There is strength in numbers. This year, an influx in the number of students attending the Combat Center's Marine Corps Communications-Electronics School promises an increase in the strength and capabilities of the Marine Corps.
To accommodate the increase in Marines, the MCCES staff and command have had to make changes in their course schedules and operations.
More than 30 Military Occupational Specialties are taught at the Combat Center's schoolhouse. These jobs include tactical communication, communications-electronics maintenance, aviation electronics, field radio operations, data and computer programming, information assurance and management, and other industry-certification courses.
Although statistics show that the student body has increased by at least 2,500 students since 2008, the exact number is difficult to pinpoint since many of those new Marines are taking multiple classes to train on new Marine Corps technology.
Where as students used to stick with their respective courses, more cross-training is taking place to certify MCCES Marines for Cisco and Microsoft industries, said Master Gunnery Sgt. Michael McGraw, the communications training continuum manager.
In 2006, Companies A, B and C completed a total of 56 courses at MCCES under the watchful eyes and hands of 350 instructors. This fiscal year, students completed 76 courses.
Although the number of courses has dramatically increased, instructor strength has remained the same. This means they must take shifts to rotate their limited staff.
To address challenges such as the increase of students and operational tempo, school administrators have added night courses. Placing new or "pipeline" students in the evening classes allows NCOs and reservists on orders the right-of-way for day courses, and eases the classroom storage.
The increase in numbers happens because MCCES acts as a net, catching a large majority of the Marine Corps' electrical field open contract Marines with basic electrical scores higher than 80 on the Armed Services Vocational Aptitude Battery, the military services' primary educational assessment tool.
Having such a spike in students may sound like a great challenge, but McGraw said these are the numbers MCCES should have been bringing in all along.
In the past, MCCES would open a few of their barracks buildings to other units who needed the space since the school rarely met their manning levels.
"We started bringing in the numbers we're supposed to have in 2008," said McGraw, a native of Riverside, Calif. "In order to accommodate the students, we did things like get rid of the troop handlers and turn them into instructors. Now those Marines mentor their students on and off duty."
Sgt. Andrew Morris, a field radio operator instructor with Company B, said he noticed only minor changes in the classroom after the influx of students.
"When I first got here about a year-and-a-half ago, we'd have three instructors to a classroom, and now we have an average of two," said Morris, a native of Davie, Fla.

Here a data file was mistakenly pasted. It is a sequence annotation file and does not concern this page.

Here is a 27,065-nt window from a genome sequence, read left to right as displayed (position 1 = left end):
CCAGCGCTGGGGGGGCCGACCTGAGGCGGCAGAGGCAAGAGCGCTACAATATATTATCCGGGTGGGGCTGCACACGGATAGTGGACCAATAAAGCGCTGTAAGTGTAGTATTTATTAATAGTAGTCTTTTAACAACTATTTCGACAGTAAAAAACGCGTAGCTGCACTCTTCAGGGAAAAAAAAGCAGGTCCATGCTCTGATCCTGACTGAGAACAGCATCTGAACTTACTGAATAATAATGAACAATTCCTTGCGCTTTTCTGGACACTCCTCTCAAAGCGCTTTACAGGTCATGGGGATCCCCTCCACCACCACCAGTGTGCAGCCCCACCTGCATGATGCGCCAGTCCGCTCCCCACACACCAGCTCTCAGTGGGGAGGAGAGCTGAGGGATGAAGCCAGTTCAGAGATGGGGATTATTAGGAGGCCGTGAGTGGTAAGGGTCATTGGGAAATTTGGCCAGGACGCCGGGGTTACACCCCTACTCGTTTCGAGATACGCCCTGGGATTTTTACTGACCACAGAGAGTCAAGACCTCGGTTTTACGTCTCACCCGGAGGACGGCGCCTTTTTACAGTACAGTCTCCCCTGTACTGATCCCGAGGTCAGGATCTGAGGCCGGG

Depending on the company, students can expect to spend between 40 to 45 days in class, or up to five months. This does not include a student's time spent in the school's holding platoon, which can number between 50 and 500 Marines at a time, said McGraw.
"This base relies heavily on the MCCES MAT [Marines awaiting training] platoon," he said. "We fill all of the requests we get for working parties."
Staff Sgt. Stephen Bazzle, a data systems technician course instructor with Company B, said since the increase, Marines in the MAT platoon have also received opportunities for additional training by acting as "guinea pigs" for new training curriculum.
Field radio operator students, who need an ASVAB electrical test score of at least 80, were inserted into other courses which required higher scores to see if a general technical score has an impact on the student's ability to comprehend the data, he said.
"Some of these students learn an equivalent of two years worth of college in 73 days," said Bazzle, a native of Orlando, Fla.
Lance Cpl. William Stevern, a data network specialist, has already graduated and is awaiting orders to the operational forces. Stevern, who picked up classes twice here, said he was assigned as class commander his first time around since there were no NCOs in his class.
"When I picked up the second time, I had eight NCOs and a staff sergeant in my class," said Stevern, a native of Baltimore.
It is becoming more common to see NCOs and Staff NCOs in MCCES classrooms since many Marines today perform lateral moves to the electronics-communications MOSs, Bazzle explained.
As MCCES makes shifts in its schedules to accommodate instructors and students, it increases the manpower of Marines armed with communications-electronics knowledge to help continue the Marine Corps Mission.